The emphasis was on the expletive, so not friendly. As I said, quite common. Men - and I'm sorry, but it is always men - don't really seem to have inhibitions about shouting out as they pass a (relatively) slow-moving female. The abuse I can deal with - I'm well used to it, and these days don't react at all although it used to upset me when I first started cycling. Cars beeping their horns (less common, but still not infrequent) used to make me jump but that doesn't worry me now either.

I still haven't quite got used to having things thrown at me (sweet bag, the big sort you get in supermarkets one day last week. Sadly empty.) Not too frequent that one luckily. Trying to be pushed off the road has happened a few times (only once with real malice).

The worst deliberate things I've had were the man leaning out of the passenger side of a white van to squirt water into my face, and worst of all, having an air-gun let off at me (hubby was riding a bit behind me on that occasion and saw it poking out of the window. Plus heard the pop-pop. Luckily it missed).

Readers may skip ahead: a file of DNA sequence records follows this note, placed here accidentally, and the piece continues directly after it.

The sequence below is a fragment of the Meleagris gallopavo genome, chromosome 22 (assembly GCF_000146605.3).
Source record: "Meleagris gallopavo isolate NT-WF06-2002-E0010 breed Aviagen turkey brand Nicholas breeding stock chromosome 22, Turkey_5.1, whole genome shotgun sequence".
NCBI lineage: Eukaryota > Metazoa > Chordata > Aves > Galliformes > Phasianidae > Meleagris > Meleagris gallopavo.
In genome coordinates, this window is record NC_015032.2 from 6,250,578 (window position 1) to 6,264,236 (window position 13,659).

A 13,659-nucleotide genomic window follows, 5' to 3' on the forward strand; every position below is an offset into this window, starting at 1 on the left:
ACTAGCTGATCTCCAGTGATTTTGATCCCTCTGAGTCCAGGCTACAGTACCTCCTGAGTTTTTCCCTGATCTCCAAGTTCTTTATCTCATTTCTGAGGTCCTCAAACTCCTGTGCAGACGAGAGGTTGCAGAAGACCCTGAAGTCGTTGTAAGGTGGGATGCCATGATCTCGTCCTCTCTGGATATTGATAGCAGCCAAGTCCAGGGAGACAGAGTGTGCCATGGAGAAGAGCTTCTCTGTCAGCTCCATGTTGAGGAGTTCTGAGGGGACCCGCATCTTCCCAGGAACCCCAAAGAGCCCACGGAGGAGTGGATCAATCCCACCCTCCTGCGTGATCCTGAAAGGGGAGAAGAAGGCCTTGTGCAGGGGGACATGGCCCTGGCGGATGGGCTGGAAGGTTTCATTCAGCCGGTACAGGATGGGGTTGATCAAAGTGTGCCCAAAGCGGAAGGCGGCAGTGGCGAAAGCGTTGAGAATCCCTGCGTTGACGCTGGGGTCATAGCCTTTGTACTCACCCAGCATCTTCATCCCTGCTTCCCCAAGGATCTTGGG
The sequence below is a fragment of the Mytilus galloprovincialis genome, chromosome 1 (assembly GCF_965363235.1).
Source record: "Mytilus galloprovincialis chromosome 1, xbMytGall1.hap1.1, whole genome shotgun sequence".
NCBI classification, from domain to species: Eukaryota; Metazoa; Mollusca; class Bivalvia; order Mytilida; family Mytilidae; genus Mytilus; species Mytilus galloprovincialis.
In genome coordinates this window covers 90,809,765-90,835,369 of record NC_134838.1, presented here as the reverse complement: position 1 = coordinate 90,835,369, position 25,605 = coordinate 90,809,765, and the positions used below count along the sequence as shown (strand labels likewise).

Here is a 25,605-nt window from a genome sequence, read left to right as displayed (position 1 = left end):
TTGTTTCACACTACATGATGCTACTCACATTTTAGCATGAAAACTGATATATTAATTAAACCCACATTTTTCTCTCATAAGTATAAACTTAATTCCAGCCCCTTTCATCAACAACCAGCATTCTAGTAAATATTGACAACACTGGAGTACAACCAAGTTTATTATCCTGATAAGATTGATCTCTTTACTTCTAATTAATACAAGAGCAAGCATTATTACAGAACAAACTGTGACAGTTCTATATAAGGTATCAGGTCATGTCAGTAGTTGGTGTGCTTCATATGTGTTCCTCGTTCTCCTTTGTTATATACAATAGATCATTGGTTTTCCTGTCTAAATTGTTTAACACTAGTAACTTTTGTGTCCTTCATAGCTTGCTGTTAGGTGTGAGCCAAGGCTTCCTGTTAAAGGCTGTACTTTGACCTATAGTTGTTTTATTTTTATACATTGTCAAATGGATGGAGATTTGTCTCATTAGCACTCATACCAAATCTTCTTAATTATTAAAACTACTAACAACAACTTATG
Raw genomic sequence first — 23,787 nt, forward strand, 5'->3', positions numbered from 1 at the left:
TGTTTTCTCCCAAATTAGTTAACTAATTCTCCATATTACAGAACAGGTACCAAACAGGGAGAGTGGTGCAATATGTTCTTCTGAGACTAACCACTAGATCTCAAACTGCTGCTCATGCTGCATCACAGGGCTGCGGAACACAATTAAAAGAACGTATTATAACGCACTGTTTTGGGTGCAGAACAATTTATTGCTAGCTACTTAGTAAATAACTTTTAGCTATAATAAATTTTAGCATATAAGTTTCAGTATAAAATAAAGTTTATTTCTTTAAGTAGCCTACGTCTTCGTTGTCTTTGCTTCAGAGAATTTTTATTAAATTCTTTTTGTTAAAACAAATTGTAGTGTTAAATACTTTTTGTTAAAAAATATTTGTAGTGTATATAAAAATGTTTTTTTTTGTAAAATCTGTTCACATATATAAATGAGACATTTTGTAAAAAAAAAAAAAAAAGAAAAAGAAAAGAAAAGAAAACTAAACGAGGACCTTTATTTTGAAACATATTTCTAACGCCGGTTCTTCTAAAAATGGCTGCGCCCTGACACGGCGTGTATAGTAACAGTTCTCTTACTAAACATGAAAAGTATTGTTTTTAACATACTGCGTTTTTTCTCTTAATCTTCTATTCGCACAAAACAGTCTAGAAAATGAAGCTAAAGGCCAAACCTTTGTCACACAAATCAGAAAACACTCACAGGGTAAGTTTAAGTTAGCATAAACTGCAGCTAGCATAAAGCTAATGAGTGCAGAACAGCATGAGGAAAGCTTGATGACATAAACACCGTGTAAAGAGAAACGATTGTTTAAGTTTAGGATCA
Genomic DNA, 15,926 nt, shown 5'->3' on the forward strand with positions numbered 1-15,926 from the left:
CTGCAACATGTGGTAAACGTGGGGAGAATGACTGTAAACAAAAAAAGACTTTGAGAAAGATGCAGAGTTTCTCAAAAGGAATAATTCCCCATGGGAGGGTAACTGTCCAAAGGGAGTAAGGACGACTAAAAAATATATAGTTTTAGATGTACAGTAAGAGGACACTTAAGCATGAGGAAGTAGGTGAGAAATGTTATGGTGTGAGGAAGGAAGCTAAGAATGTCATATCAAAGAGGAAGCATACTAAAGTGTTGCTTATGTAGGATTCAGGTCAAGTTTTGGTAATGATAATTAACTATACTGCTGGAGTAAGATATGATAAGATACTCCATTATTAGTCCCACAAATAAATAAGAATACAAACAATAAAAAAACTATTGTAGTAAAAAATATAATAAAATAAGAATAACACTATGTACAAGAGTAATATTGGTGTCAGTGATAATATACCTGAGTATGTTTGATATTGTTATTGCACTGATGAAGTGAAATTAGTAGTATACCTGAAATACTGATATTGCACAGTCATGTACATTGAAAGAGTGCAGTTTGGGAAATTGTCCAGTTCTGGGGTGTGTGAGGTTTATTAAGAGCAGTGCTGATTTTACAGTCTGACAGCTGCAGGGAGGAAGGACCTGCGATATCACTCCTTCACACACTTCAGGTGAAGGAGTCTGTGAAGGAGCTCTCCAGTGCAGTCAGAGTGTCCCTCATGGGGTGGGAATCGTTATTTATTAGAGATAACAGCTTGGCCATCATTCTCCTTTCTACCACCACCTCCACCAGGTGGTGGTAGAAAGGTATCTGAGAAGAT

Happens to hubby sometimes, but much less than me (although he has had someone lean out of a car and try to push him, which I've never had).

You're more tolerant than I am Meic about the "you can do it " remarks. I'm afraid they rather irritate me because I find them a bit patronising. Wouldn't say anything though - I just smile through gritted teeth.

And people wonder why I cycle...... :roll:

Jan

karlt
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Re: Podium Girls

Postby karlt » 27 May 2016, 1:22pm

meic wrote:Yes but you have actually introduced physical violence in the slap and countered it with a stick in Saudi Arabia as being worse.
My impression of the everyday sexism is that it isnt full of physical violence so much as comments about people's dress or hair. That most of it is of a level that would be seen as petty in comparison to the day to day problems of the majority of the UK's population, male and female.